Then I said Maybe there is another possibility here: Maybe you can let go of the coin and yet keep hold of it. With her arm still outstretched, I asked her to turn her hand over so that the palm faced the sky. I then asked her to relax her hand and see if the coin still rested in her open palm. She let go and the coin was still hers resting in her hand, even with all this space around it. I reminded her that holding the coin this way represents her dream of being a successful actress regardless if she gets this role; she needn’t grasp it so tightly. This way of seeing her goal shows that life doesn’t have to unfold one way, but instead there is open space that can lead her in many different ways to joy and success.

Most of us grasp at the coin with our palm facing down when we believe something has to happen one way in our lives for us to find opportunity and achieve our goals. How often, for instance, do we believe that we need to get a particular job or promotion to be going in the right direction? Or that a stock must go up for us to be financially secure or that we need to land a particular client to further our careers? How often have we yearned for a certain person to like us so we can be happy? The problem is that sometimes we lose our grasp on that one thing we believed we needed to happen, and it then becomes very difficult to imagine recapturing our dreams.

Yet how could it be that our lives only work if this one thing we are grasping for happens? How can we continuously live with the pain believing that our lives can manifest only one way? That is why I love the idea of Maybe. Using Maybe, we can learn to hold the very thing we want but also leave space and room for other possibilities.  We instantaneously remember that just because the situation in front of us does not seem to be working out, Maybe things will change and get better, Maybe another opportunity will come our way or Maybe we will find a way to accept the situation we are in and still be okay. If we are willing to look at life another way, opening up to letting go can be less scary or more inviting. It allows us to maintain our dreams and goals while experiencing the twists and turns that our journey in life may take us.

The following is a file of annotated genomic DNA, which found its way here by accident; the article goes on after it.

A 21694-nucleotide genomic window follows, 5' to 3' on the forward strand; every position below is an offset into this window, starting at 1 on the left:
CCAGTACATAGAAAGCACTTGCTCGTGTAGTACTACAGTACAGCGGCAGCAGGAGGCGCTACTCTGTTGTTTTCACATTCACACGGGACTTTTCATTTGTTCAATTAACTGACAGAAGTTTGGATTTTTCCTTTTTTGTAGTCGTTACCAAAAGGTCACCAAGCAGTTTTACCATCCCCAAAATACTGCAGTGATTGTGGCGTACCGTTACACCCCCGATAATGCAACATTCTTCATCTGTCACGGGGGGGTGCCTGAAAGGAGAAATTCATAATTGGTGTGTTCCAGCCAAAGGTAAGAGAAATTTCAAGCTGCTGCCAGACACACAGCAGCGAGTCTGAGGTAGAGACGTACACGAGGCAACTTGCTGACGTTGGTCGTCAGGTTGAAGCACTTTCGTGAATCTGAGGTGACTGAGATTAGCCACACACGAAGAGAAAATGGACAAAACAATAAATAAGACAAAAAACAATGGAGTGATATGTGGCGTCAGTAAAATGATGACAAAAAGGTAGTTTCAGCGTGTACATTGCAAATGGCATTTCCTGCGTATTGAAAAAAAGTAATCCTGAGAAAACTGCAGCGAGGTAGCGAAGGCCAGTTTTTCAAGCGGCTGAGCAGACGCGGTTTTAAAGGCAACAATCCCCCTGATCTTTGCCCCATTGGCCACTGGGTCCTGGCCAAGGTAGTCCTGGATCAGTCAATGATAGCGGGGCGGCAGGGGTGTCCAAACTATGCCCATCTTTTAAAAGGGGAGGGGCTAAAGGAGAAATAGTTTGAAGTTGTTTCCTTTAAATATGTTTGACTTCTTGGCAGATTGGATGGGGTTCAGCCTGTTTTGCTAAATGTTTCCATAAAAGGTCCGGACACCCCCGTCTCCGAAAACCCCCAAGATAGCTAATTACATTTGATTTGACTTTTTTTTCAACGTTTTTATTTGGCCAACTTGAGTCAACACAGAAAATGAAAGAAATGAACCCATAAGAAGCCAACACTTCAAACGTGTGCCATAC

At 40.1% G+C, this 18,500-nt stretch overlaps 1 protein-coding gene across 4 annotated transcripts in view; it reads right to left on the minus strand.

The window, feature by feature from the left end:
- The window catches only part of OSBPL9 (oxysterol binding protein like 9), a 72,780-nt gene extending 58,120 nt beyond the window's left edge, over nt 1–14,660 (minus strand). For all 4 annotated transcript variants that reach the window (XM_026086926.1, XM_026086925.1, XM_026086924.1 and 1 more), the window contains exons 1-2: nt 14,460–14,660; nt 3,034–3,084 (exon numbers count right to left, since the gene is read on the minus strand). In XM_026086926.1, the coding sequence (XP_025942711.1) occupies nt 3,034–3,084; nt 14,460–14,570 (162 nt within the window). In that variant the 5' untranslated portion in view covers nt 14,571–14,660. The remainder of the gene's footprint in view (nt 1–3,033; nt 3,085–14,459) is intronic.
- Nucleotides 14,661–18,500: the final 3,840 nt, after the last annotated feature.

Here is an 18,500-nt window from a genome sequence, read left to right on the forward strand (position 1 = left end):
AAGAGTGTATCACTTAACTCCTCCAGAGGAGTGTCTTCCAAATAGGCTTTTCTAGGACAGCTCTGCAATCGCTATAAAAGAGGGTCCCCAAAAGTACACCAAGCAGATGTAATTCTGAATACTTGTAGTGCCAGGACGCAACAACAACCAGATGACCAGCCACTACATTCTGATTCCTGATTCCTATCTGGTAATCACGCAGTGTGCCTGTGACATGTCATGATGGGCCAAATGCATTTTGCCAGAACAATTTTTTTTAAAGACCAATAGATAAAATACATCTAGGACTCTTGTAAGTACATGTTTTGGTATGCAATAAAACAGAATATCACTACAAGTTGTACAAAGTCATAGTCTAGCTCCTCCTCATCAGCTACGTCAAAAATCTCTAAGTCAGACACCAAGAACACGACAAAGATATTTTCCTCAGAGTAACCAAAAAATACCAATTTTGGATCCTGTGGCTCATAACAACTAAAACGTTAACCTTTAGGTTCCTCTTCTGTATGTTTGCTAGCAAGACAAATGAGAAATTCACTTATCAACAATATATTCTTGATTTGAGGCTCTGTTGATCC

Diana did not get the role she was trying out for that day. However, she has chosen to see it not as her last chance but instead as a flip of her palm that keeps the dream safe. She has another audition next week for a guest spot on a well-known show. Who knows, Maybe!

Is There Anything More Important Than Giving Our Attention To The People We Are With In This Moment?

砂時計とお金

Our family just spent a lovely weekend at my home with my sister-in-law and her children. Because our children are getting older, each one seems to have an iPad, iPhone or some other electronic gadget attached to their hand at all times. I noticed that when we were all together talking, some of the kids would zone out of the conversation and start looking at their phones or computers. Several times I had to say nicely, “Excuse me, but your uncle or cousin was telling you a story.” Often the response was, “Oh, I’m just texting my friend from camp–one minute.”   I also saw all the children sitting together, each one on an electronic device, not speaking to each other. Later, my parents joined us all for dinner and even my dad got out his iPhone to post comments on a sports blog, leaving the conversation for fifteen minutes. All of these electronic distractions created a gap between all of us that was never there before. I honestly felt that we barely spent any time together, even though we were physically together all weekend. It seemed like other people had been with us in the house, people I could not see and did not invite, but who surely had plenty of our attention!